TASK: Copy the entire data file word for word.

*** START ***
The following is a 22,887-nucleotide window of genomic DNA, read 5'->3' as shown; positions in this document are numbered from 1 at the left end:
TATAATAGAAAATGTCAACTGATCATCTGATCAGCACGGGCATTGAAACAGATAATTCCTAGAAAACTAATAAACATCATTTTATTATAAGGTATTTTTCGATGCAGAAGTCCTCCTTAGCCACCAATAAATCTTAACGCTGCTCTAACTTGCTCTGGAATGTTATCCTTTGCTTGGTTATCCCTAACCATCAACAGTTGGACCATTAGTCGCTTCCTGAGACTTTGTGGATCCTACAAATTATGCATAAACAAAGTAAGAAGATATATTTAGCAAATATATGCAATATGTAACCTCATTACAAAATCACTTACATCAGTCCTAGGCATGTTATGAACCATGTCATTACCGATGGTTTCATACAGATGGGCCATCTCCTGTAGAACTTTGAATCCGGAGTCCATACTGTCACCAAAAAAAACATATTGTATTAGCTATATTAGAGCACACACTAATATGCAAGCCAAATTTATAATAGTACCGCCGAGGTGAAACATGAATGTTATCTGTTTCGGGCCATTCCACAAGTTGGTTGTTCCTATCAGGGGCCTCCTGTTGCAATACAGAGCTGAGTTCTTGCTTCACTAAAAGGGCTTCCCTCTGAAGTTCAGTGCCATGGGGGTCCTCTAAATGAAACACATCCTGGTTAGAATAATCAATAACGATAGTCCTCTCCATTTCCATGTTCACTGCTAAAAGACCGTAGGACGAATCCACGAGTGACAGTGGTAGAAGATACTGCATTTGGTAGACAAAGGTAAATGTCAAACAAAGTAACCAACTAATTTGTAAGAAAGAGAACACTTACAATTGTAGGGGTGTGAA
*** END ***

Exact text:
The following is a 22,887-nucleotide window of genomic DNA, read 5'->3' as shown; positions in this document are numbered from 1 at the left end:
TATAATAGAAAATGTCAACTGATCATCTGATCAGCACGGGCATTGAAACAGATAATTCCTAGAAAACTAATAAACATCATTTTATTATAAGGTATTTTTCGATGCAGAAGTCCTCCTTAGCCACCAATAAATCTTAACGCTGCTCTAACTTGCTCTGGAATGTTATCCTTTGCTTGGTTATCCCTAACCATCAACAGTTGGACCATTAGTCGCTTCCTGAGACTTTGTGGATCCTACAAATTATGCATAAACAAAGTAAGAAGATATATTTAGCAAATATATGCAATATGTAACCTCATTACAAAATCACTTACATCAGTCCTAGGCATGTTATGAACCATGTCATTACCGATGGTTTCATACAGATGGGCCATCTCCTGTAGAACTTTGAATCCGGAGTCCATACTGTCACCAAAAAAAACATATTGTATTAGCTATATTAGAGCACACACTAATATGCAAGCCAAATTTATAATAGTACCGCCGAGGTGAAACATGAATGTTATCTGTTTCGGGCCATTCCACAAGTTGGTTGTTCCTATCAGGGGCCTCCTGTTGCAATACAGAGCTGAGTTCTTGCTTCACTAAAAGGGCTTCCCTCTGAAGTTCAGTGCCATGGGGGTCCTCTAAATGAAACACATCCTGGTTAGAATAATCAATAACGATAGTCCTCTCCATTTCCATGTTCACTGCTAAAAGACCGTAGGACGAATCCACGAGTGACAGTGGTAGAAGATACTGCATTTGGTAGACAAAGGTAAATGTCAAACAAAGTAACCAACTAATTTGTAAGAAAGAGAACACTTACAATTGTAGGGGTGTGAA